Yes, this is a case of design as I see it. There are many kinds of
design, and this is one of them. This involves a simple and -- most
likely -- a tame problem. To distinguish whether the simple problem
is indeed tame would require a specific case. Whether the designer
has done many business cards before would not necessarily make this a
tame problem. If the business card is designed to the specifications
of a corporate design manual, THAT would make it a tame problem.
Despiute this fact, the graphic designer designing a business card
is, indeed, practicing design.
Again, I define design as "a goal-oriented process for solving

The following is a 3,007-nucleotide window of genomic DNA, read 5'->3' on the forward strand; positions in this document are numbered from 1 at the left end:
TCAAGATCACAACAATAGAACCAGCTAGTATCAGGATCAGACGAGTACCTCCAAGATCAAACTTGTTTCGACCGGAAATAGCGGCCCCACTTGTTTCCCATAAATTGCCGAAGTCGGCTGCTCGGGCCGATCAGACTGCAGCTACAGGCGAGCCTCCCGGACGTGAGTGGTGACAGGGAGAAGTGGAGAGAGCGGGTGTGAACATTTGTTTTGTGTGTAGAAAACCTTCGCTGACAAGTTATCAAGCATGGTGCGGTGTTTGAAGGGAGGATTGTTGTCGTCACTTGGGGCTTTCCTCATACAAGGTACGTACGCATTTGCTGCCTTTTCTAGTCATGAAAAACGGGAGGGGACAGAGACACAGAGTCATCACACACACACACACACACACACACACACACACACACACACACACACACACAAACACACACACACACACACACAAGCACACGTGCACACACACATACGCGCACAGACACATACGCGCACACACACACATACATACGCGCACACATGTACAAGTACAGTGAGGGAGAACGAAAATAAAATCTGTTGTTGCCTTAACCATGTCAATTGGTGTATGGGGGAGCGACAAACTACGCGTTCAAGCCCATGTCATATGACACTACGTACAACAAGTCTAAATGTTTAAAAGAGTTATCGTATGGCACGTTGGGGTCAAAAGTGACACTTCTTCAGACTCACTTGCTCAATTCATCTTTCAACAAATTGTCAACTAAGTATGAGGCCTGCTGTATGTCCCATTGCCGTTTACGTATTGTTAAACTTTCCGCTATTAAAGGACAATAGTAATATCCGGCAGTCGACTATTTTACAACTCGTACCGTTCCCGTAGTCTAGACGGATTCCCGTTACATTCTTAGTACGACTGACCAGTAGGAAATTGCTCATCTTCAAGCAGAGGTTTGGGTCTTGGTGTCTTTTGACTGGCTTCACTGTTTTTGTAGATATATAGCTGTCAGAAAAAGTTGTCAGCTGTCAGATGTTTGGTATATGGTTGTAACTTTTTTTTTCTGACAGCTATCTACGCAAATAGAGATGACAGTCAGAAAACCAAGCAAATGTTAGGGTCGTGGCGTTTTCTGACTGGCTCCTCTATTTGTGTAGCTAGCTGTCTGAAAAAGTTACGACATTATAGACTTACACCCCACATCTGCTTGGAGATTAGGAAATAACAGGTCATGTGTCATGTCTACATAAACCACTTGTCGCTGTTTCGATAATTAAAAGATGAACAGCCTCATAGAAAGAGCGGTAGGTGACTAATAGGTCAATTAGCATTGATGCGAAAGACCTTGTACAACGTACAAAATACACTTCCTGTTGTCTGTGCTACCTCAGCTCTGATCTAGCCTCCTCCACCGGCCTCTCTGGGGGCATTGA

problems, meeting needs, improving situations, or creating something
new or useful."
This example meets that definition.
The fact that you use the term "designing" in your question suggests
you agree with me, at least in ordinary language. Most graphic
designers would also assert that this is an example of design
To pose the question back, how could designing a business card to the
standards of a corporate design manual NOT be design? If it is not an
example of design practice, what is it?
Lauchlan Mackinnon wrote:
In your view, can you do 'design' for tame problems, or only wicked ones?
e.g. if a graphic designer is designing a business card and the
problem is 'tame' (they've done it before and they know what to do)
then is it 'design' in your view?